So, “Ronald McDonald’s March”, according to me, should be understood as “American Soldiers“
This competition took place around the end of 2002, which was the hottest moments during the build up to the Iraq invasion (which was all over the news around the time of the competition).
It was Kak Yasmin who delivered the definition, as she was first speaker. My definition idea was definitely a twisted one, but she really liked it and used it. Can you imagine the reaction of everyone else when they heard our definition, basically changing the debate from what was assumed to be a fastfood related one into a US-Iraq war debate?
Everyone’s mouth dropped in shock and horror. Except Franz Bona. He was laughing. He later admitted that the reason he laughed was because “untung gw paling terakhir” (he was the last speaker of the Closing Opposition, i.e. “Opposition Whip).
The Defining Moment Ahead
Nobody will believe me if I say this: I was not someone confident speaking in front of public. So imagine how I felt when I was walking towards what felt like my doom.
Up to the start of that match, it appeared to be building up to be a very traumatic first debate for me. Such a terrifying type of competition open for very strong veterans of all levels compared to me doing my very first competition as a high school freshman, and such a very terrible draw for my first match. While waiting for the motion launch, I felt so pressured and thought that this is so going to be my first and last debating competition.
However, I will never forget Kak Yasmin’s encouragement to ask my opinion and actually use my crazy idea. That really boosted my morale. I think I performed OK for a first time, but nothing extraordinarily special. The ‘icing on top of the cake’ was that my team actually was on the ‘winning’ side. Out of the four teams, we ranked SECOND. Ranking first was Team UI, fourth was SMA 34, but most importantly UNPAR ranked third. I somehow beat my own coach!
My spirit was very high after that round, so that I did not take it too hard when my team was killed when we faced even stronger teams in the second round, but we took it well and marched on the third round. Our team had its ups and downs until we completed all five preliminary rounds.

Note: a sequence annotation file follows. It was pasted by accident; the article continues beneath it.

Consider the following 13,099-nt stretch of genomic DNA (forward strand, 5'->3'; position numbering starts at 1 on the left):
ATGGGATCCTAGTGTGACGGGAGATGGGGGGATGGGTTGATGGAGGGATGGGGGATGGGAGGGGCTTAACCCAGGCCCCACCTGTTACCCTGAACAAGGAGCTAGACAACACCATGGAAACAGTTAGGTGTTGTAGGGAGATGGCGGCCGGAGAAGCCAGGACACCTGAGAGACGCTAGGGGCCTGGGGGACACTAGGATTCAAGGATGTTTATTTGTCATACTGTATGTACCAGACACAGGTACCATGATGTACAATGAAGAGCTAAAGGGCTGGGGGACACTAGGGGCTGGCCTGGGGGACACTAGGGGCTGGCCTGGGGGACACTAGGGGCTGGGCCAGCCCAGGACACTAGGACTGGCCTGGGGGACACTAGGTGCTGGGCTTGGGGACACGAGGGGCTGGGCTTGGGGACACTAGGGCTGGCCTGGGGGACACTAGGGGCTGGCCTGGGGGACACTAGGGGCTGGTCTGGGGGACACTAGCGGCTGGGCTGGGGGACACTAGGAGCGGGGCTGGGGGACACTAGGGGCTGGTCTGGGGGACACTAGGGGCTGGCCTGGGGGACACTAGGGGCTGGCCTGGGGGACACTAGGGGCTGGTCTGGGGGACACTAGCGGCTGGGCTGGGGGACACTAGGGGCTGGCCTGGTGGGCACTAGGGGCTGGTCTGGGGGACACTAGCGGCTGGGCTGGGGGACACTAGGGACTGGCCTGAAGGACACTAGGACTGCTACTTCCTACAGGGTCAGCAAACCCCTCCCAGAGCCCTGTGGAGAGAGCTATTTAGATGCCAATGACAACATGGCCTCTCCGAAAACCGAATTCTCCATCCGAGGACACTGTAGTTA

At the end of the day my team was the highest ranking highschool team and the only highschool team managing to break to the Quarter Final Round. We were immediately destroyed in that round and eliminated, but it was a very fun debate. I do not remember the motion, but I do remember that I tried to stand up to give a Point of Information (i.e. interruption) but the chair looked like this:
What would happen if you stand up without first getting out of the chair? Yep, the chair will be stuck on you and rise together with you. Everyone laughed and the current speaker (I think it was someone from Team STAN) actually forgot his train of thought. So it was on that note that I ended my very first competition.
Remembering Where I Started
What seemed to be brewing into a very traumatic disaster turned into a very amazing and heart-lifting experience. I attended many debating competitions after that. I did not stop at participating as debater, rather my later debating career (in university) was dominated by judging and coaching various schools and universities, then the Yogyakarta Provincial Team and eventually the Indonesian national team. It brought me to places, and many non-debate related experiences and qualifications that would not have been possible had I not gone through this.
It was in 2013 that I participated (and won, alhamdulillah) my last competition as I retold in the post I linked to at the start. Then it was in 2016 that I finally left my position as Jogja Debating Forum’s Head of Advisory Council. I drafted the text of my resignation while, in the same text, appointing the new JDF’s Head of Advisory Council, i.e. Sekartiyasa Kusumastuti.
But this was not a merely a resignation from an organization structural position. My mind was set that, with this resignation, I am putting my 14 years debating career behind. So, while drafting said text, it was very emotional as my memories of my debating life flashed through my mind. I had spent much of (and even defined!) my life around debating that it felt very surreal that I was finally moving on.
Those memory flashes brought me back to EDS UI Founders Trophy 2002. I am writing this twenty years later in 2022, and I am never forgetting how much that competition meant to me and defined my life today.
Lecturer at the International Law Department, Fakultas Hukum, Universitas Gadjah Mada